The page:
Are You Ready? Reminder: New White-Collar Exemption Rule is Effective January 1, 2020.

Published by Meg Vergeront on | Permalink

Under the Federal Fair Labor Standards Act (FLSA) “white collar” exemption, employees are exempt and not entitled to overtime if:

(1)       a “duties” test establishing that the employees are executive, administrative or professional employees as defined by federal rules is met;

(2)       employees are paid on a salary or fee basis; and

(3)       employees are paid at least a specified threshold amount per week.

Currently, the threshold amount equates to $23,660 per year.  As most employers know by now, the federal Department of Labor (DOL) recently raised the threshold amount.  The new rate, which goes into effect on January 1, 2020, raises that amount to $684 per week, or $35,568 per year.  Previously exempt employees who are paid less than $684 per week will no longer be exempt from overtime, even if they are paid a salary and meet the duties test.  The DOL estimates this change will have an impact on approximately 1.3 million workers. 

Other significant changes to the rules include:

(1)       raising the minimum compensation required to be eligible for the “highly compensated employees” exemption to $107,432 per year; and

(2)       allowing employers to count non-discretionary bonuses, incentives and commissions as up to 10% of the $684 per week salary threshold as long as the bonuses are paid at least annually.

While the DOL intends to propose updates to the salary threshold every four years, the updates will not be automatic, but will require notice and public comment periods.

Employers should start preparing now for the January 1, 2020 implementation date.  A good first step would be to identify currently exempt employees whose salary is below the threshold amount.  Once that is done, consider which employees you want to keep as exempt and adjust the salary accordingly.  Now is also be a good time to conduct a comprehensive audit to correct any potential misclassification issues, e.g. whether the position meets the duties test for a white-collar exemption.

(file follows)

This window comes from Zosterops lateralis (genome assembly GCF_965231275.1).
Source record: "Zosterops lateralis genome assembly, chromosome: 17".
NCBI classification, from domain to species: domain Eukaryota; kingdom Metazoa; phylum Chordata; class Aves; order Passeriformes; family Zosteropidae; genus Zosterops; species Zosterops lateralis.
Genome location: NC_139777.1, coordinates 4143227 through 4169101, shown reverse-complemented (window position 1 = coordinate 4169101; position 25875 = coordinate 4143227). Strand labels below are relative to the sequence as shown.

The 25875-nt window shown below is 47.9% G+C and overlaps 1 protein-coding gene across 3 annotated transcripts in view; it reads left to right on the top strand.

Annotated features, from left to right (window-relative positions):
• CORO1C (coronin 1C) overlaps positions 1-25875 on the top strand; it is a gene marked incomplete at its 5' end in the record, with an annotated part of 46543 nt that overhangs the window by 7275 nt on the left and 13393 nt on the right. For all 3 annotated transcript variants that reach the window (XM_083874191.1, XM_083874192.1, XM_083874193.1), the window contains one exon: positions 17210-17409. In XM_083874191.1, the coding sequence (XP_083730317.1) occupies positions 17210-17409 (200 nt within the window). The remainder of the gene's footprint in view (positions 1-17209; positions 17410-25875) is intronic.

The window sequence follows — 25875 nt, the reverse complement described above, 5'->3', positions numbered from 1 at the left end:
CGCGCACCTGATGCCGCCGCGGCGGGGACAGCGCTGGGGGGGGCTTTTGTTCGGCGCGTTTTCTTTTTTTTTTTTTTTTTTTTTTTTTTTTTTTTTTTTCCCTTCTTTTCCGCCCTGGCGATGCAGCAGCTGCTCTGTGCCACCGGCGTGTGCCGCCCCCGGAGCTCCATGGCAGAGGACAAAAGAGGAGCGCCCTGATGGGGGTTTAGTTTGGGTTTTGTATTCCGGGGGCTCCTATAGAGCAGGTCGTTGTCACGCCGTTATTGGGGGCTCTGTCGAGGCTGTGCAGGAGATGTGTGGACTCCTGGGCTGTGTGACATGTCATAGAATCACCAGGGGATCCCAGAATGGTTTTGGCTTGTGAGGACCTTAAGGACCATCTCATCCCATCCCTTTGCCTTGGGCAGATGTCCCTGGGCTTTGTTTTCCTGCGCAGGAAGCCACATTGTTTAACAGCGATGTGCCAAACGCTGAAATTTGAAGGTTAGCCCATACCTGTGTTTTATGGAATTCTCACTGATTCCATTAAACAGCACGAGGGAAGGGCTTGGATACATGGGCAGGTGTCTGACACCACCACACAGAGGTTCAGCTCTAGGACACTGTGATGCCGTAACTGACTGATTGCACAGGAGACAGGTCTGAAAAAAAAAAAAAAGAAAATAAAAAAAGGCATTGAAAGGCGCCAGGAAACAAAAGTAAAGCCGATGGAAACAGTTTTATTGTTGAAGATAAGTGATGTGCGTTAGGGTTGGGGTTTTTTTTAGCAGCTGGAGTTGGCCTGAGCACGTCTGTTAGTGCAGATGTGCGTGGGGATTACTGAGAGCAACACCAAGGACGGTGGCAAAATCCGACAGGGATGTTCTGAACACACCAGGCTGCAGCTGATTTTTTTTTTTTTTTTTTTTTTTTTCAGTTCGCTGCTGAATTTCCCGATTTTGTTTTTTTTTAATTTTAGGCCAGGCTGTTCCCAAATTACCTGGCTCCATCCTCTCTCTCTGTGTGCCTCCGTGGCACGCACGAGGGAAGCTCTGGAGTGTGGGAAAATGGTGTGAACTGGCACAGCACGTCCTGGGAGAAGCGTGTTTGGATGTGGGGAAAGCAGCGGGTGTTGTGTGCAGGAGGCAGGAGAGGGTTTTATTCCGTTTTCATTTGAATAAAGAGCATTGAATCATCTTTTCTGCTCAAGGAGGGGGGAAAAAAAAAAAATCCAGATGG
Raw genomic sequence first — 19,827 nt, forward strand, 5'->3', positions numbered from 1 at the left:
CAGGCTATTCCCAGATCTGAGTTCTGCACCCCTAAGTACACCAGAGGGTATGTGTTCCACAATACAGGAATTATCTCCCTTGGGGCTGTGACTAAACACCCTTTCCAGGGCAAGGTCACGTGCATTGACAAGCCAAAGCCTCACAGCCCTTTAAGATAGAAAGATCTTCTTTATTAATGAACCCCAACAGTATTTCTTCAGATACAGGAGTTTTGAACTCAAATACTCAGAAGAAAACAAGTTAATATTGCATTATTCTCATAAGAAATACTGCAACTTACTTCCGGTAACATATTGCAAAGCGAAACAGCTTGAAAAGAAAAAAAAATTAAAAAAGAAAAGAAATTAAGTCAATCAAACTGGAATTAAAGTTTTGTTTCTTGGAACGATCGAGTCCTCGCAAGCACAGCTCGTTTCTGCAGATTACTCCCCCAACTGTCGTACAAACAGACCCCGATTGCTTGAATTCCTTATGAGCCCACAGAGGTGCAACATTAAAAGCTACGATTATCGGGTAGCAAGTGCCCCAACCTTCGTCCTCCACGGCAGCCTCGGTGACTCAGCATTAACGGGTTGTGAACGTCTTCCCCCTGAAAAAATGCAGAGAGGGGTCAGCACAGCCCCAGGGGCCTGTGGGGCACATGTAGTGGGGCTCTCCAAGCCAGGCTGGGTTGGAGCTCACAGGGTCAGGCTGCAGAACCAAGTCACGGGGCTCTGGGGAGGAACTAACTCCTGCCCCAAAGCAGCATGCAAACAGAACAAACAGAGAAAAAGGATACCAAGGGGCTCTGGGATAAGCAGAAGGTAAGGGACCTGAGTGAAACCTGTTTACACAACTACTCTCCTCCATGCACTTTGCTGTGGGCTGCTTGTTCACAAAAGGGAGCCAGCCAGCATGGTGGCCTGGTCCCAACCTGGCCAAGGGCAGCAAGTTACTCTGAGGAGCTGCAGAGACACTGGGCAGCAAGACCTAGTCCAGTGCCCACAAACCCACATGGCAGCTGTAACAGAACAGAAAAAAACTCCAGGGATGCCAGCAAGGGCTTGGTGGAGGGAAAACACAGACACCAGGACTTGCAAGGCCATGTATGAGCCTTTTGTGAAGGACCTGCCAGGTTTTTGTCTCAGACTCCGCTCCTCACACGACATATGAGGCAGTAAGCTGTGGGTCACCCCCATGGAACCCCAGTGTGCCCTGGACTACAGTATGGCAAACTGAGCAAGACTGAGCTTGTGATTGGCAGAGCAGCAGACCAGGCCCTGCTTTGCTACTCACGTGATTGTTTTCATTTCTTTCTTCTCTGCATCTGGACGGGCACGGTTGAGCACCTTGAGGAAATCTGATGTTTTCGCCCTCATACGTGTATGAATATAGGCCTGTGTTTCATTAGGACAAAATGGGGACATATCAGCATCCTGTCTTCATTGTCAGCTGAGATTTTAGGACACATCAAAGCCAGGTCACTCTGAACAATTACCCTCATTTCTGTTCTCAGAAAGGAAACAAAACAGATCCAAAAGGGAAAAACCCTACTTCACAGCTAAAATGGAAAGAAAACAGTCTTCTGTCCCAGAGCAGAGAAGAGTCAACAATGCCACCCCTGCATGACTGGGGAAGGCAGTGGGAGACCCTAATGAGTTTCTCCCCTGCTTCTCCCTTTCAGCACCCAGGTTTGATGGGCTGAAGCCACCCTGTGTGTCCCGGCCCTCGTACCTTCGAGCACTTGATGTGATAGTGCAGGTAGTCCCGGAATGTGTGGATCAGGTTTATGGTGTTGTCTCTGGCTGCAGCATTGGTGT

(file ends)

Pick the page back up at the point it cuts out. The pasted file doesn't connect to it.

As always, employers should check with state and local laws to make sure any changes that might be considered are consistent with those laws. 

Towns Can Still Enforce Some Shoreland Frontage Requirements

Published by Susan Allen, Kyle P. Olsen on | Permalink

In State of Wisconsin ex rel. Michael Anderson v. Town of Newbold, 2018AP547 (Oct. 29, 2019), the Wisconsin Court of Appeals, District III, recently upheld a minimum-shoreland-frontage requirement adopted under a town’s subdivision authority, even though an identical requirement could not be validly adopted within the town’s zoning authority.

Michael Anderson owns a lot with 358.43 feet of shoreland frontage in the Town of Newbold. When he sought in 2016 to split the property into two lots, the Town Board denied his request. The Town Board reasoned that the property did not have sufficient total shoreland frontage for each of the proposed lots to satisfy a subdivision ordinance, which requires a minimum of 225 feet of shoreland frontage for each lot. After the circuit court upheld the Town Board’s decision on certiorari review, Anderson appealed.

The court of appeals acknowledged that there is a tension between inconsistent statutes on zoning and subdivision authority. Wis. Stat. § 59.692 prohibits towns from enacting shoreland zoning regulations. Anderson, slip op. at ¶11. However, the Wisconsin Supreme Court has also recognized that Wis. Stat. § 236.45 provides independent authority “to enact subdivision control regulations.” Anderson, slip op. at ¶12 (citing Town of Sun Prairie v. Storms, 110 Wis. 2d 58, 70, 327 N.W.2d 642 (1983)).

The court of appeals considered the critical question to be whether the Town’s subdivision ordinance was authorized by Chapter 236, not whether the ordinance could also be considered zoning. Anderson, slip op. at ¶16 (citing Town of Sun Prairie, 110 Wis. 2d at 70-71). Anderson, however, focused on the similarities between the Town’s subdivision ordinance and a zoning ordinance. Id. at ¶14. Anderson did not argue that the ordinance was improper under Chapter 236. Accordingly, the court seized upon Chapter 236 in rejecting Anderson’s claim that the Town lacked authority to adopt the minimum-frontage requirement in its subdivision ordinance. Id. at ¶16.

The court of appeals also rejected Anderson’s invitation to treat Wis. Stat. § 59.692 as an implicit revocation of the relevant authority in Wis. Stat. § 236.45. Id. at ¶17. Section 59.692 repeatedly states it applies only to zoning, while section 236.45(2)(b) provides that subdivision authority “should be liberally construed in favor of the municipality.” Anderson, slip op. at ¶19. Therefore, even though it acknowledged “undeniable tension” between these two statutes, the court declined to rewrite either of them. Id. at ¶21.

Although this decision recognizes a town’s subdivision authority, it also expressly invites the Legislature to limit that authority in accord with recent strictures on zoning. The Legislature may well take up the court’s invitation. Towns should review their ordinances in the meantime. When the Legislature eliminated towns’ authority to enact shoreland zoning, it vested the rights of those towns that had existing shoreland zoning ordinances. Towns should consider adopting or amending shoreland subdivision ordinances now, so that a similar legislative change to Chapter 236 would not fully divest them of authority to regulate shoreland frontage.